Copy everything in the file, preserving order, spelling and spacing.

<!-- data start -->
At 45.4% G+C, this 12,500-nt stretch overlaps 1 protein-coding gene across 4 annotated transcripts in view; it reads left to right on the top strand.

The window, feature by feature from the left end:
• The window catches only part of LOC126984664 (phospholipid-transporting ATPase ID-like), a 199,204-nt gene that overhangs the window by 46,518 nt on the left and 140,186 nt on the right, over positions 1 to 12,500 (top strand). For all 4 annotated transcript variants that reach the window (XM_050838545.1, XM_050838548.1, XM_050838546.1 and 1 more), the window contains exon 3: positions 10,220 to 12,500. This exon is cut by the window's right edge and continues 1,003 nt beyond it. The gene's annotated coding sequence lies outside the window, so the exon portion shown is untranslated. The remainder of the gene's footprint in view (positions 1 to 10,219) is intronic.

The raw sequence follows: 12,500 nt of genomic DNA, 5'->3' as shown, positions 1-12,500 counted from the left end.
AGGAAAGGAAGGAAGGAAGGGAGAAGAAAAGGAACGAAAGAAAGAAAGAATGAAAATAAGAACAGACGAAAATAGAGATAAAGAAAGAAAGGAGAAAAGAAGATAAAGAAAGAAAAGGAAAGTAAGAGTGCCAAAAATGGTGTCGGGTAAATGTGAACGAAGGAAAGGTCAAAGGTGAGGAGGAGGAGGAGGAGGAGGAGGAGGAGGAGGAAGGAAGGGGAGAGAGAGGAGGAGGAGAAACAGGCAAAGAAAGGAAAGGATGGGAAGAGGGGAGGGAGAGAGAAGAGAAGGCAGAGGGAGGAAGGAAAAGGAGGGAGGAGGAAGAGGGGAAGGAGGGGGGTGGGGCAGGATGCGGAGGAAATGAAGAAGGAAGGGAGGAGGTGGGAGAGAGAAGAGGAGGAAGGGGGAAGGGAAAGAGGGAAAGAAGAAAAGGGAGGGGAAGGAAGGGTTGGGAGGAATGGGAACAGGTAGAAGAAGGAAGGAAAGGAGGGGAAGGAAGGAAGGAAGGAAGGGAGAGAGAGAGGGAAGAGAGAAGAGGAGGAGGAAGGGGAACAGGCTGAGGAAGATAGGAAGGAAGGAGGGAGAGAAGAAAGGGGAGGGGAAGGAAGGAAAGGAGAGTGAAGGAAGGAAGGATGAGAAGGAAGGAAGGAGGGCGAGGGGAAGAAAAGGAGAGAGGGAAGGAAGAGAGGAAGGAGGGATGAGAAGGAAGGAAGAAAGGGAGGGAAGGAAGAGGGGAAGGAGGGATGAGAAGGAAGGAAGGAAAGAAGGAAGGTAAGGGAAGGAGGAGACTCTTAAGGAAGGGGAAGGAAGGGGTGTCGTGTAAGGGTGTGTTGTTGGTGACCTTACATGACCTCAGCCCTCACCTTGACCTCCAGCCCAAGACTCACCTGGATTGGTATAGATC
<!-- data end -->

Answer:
At 45.4% G+C, this 12,500-nt stretch overlaps 1 protein-coding gene across 4 annotated transcripts in view; it reads left to right on the top strand.

The window, feature by feature from the left end:
• The window catches only part of LOC126984664 (phospholipid-transporting ATPase ID-like), a 199,204-nt gene that overhangs the window by 46,518 nt on the left and 140,186 nt on the right, over positions 1 to 12,500 (top strand). For all 4 annotated transcript variants that reach the window (XM_050838545.1, XM_050838548.1, XM_050838546.1 and 1 more), the window contains exon 3: positions 10,220 to 12,500. This exon is cut by the window's right edge and continues 1,003 nt beyond it. The gene's annotated coding sequence lies outside the window, so the exon portion shown is untranslated. The remainder of the gene's footprint in view (positions 1 to 10,219) is intronic.

The raw sequence follows: 12,500 nt of genomic DNA, 5'->3' as shown, positions 1-12,500 counted from the left end.
AGGAAAGGAAGGAAGGAAGGGAGAAGAAAAGGAACGAAAGAAAGAAAGAATGAAAATAAGAACAGACGAAAATAGAGATAAAGAAAGAAAGGAGAAAAGAAGATAAAGAAAGAAAAGGAAAGTAAGAGTGCCAAAAATGGTGTCGGGTAAATGTGAACGAAGGAAAGGTCAAAGGTGAGGAGGAGGAGGAGGAGGAGGAGGAGGAGGAGGAAGGAAGGGGAGAGAGAGGAGGAGGAGAAACAGGCAAAGAAAGGAAAGGATGGGAAGAGGGGAGGGAGAGAGAAGAGAAGGCAGAGGGAGGAAGGAAAAGGAGGGAGGAGGAAGAGGGGAAGGAGGGGGGTGGGGCAGGATGCGGAGGAAATGAAGAAGGAAGGGAGGAGGTGGGAGAGAGAAGAGGAGGAAGGGGGAAGGGAAAGAGGGAAAGAAGAAAAGGGAGGGGAAGGAAGGGTTGGGAGGAATGGGAACAGGTAGAAGAAGGAAGGAAAGGAGGGGAAGGAAGGAAGGAAGGAAGGGAGAGAGAGAGGGAAGAGAGAAGAGGAGGAGGAAGGGGAACAGGCTGAGGAAGATAGGAAGGAAGGAGGGAGAGAAGAAAGGGGAGGGGAAGGAAGGAAAGGAGAGTGAAGGAAGGAAGGATGAGAAGGAAGGAAGGAGGGCGAGGGGAAGAAAAGGAGAGAGGGAAGGAAGAGAGGAAGGAGGGATGAGAAGGAAGGAAGAAAGGGAGGGAAGGAAGAGGGGAAGGAGGGATGAGAAGGAAGGAAGGAAAGAAGGAAGGTAAGGGAAGGAGGAGACTCTTAAGGAAGGGGAAGGAAGGGGTGTCGTGTAAGGGTGTGTTGTTGGTGACCTTACATGACCTCAGCCCTCACCTTGACCTCCAGCCCAAGACTCACCTGGATTGGTATAGATC